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21 September 2020 (closed)
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After years of struggle and negotiations there now seems light at the end of the tunnel for the Indonesian government and US mining giant Freeport-McMoRan Inc. Both sides signed a Head of Agreement on Thursday 12 July 2018 that will give Indonesia’s state-owned mining company Indonesia Asahan Aluminum (better known as Inalum) and the local government of Papua a 51.23 percent stake in Freeport Indonesia, implying the company - the operator of the Grasberg mine, which is the world’s largest gold mine and second-largest copper mine – will come under Indonesian control.
Reportedly, the stake of the local Papua government will be 10 percent, thus leaving 41.23 percent for Inalum. Meanwhile, the agreement – which consists a series of complex deals worth a total of USD $3.85 billion - reduces the stake of Freeport-McMoRan Inc. in Freeport Indonesia drastically, while completely ending the entire participating interest of Anglo-Australian mining group Rio Tinto in the Grasberg mine.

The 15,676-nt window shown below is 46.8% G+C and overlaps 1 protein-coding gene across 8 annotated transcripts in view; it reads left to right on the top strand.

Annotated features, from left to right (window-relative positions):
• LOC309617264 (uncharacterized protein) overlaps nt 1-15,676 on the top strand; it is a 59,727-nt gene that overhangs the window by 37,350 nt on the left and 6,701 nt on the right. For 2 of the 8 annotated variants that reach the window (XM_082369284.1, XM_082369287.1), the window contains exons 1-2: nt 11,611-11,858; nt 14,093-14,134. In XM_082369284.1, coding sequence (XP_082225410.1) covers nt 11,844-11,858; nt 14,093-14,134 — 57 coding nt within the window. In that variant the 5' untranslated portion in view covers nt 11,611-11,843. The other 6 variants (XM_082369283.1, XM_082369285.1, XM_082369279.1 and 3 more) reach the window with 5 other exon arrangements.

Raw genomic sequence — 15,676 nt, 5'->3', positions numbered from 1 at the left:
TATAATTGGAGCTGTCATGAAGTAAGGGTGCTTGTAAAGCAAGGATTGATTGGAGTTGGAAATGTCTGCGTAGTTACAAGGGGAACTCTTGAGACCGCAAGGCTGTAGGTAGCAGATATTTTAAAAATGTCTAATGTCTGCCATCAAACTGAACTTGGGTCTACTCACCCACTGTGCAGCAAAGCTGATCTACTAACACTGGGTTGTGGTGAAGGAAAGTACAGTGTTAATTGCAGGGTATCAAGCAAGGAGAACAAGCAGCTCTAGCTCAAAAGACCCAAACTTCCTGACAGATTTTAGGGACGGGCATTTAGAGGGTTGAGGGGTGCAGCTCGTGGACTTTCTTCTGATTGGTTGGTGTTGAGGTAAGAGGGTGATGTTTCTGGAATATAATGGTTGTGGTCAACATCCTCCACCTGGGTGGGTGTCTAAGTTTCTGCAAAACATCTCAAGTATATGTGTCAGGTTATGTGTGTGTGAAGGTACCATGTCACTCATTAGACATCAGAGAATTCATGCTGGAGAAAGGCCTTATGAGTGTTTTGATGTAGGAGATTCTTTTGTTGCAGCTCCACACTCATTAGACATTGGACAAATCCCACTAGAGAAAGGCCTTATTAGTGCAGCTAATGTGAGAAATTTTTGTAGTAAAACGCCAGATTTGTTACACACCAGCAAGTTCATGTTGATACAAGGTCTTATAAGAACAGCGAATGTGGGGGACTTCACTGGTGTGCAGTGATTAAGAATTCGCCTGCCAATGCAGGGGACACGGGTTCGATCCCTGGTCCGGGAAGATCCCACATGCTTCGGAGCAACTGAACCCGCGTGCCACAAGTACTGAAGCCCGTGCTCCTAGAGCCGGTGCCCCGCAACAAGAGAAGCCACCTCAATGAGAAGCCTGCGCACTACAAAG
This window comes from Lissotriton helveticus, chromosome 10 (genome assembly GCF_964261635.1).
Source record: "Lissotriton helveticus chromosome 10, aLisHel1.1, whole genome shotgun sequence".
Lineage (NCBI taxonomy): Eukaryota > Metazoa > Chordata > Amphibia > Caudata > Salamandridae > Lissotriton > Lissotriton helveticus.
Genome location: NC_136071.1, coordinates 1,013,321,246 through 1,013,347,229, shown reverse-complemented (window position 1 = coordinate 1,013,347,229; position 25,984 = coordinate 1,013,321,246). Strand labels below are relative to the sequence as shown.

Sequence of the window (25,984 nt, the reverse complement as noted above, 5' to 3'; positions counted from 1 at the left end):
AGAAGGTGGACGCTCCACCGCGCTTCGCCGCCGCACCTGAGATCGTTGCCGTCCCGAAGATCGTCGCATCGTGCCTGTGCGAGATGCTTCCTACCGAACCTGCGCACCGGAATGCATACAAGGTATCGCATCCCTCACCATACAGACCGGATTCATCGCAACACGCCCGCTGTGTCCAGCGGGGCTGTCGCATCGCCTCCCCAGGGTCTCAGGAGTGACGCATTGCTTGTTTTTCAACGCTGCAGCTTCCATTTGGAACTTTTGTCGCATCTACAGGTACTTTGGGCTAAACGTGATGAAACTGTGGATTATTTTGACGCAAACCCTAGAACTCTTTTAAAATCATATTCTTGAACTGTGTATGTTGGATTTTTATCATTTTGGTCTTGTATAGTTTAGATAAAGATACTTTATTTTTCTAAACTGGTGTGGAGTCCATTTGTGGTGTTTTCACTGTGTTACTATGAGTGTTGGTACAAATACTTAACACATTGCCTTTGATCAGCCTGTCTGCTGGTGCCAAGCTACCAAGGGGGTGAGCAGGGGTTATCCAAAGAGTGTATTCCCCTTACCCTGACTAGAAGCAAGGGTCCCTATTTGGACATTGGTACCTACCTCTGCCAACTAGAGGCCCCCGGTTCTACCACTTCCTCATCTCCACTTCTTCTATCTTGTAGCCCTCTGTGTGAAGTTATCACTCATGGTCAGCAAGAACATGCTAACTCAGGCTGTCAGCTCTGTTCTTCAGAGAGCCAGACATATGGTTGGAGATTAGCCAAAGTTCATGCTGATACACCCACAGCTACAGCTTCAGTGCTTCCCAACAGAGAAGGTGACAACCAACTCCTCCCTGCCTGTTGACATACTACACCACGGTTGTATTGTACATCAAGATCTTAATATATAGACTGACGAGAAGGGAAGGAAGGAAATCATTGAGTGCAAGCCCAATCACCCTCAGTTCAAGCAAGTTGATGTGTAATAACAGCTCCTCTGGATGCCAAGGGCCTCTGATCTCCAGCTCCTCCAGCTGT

The agreement between both sides is a victory for the administration of Indonesian President Joko Widodo and, conveniently, comes less than one year before Indonesia’s legislative and presidential elections (April 2019). Since 2009, when the Indonesian government introduced Law No. 4/2009 on Mineral and Coal Mining (“New Mining Law”) - under the Susilo Bambang Yudhoyono administration - Indonesia adopted a much more protectionist approach toward the management of the mining sector (resource nationalism). Although on the one hand this approach makes sense (the intention to gain more benefit from its own natural resources is a logical one), the Indonesian government does not exactly deserve the beauty price in terms of how it breached long-standing Contracts of Work (CoW) by forcing these (foreign) mining companies to adjust their structure to the New Mining Law (this is further discussed below).
Read the full article in the July 2018 edition of our monthly research report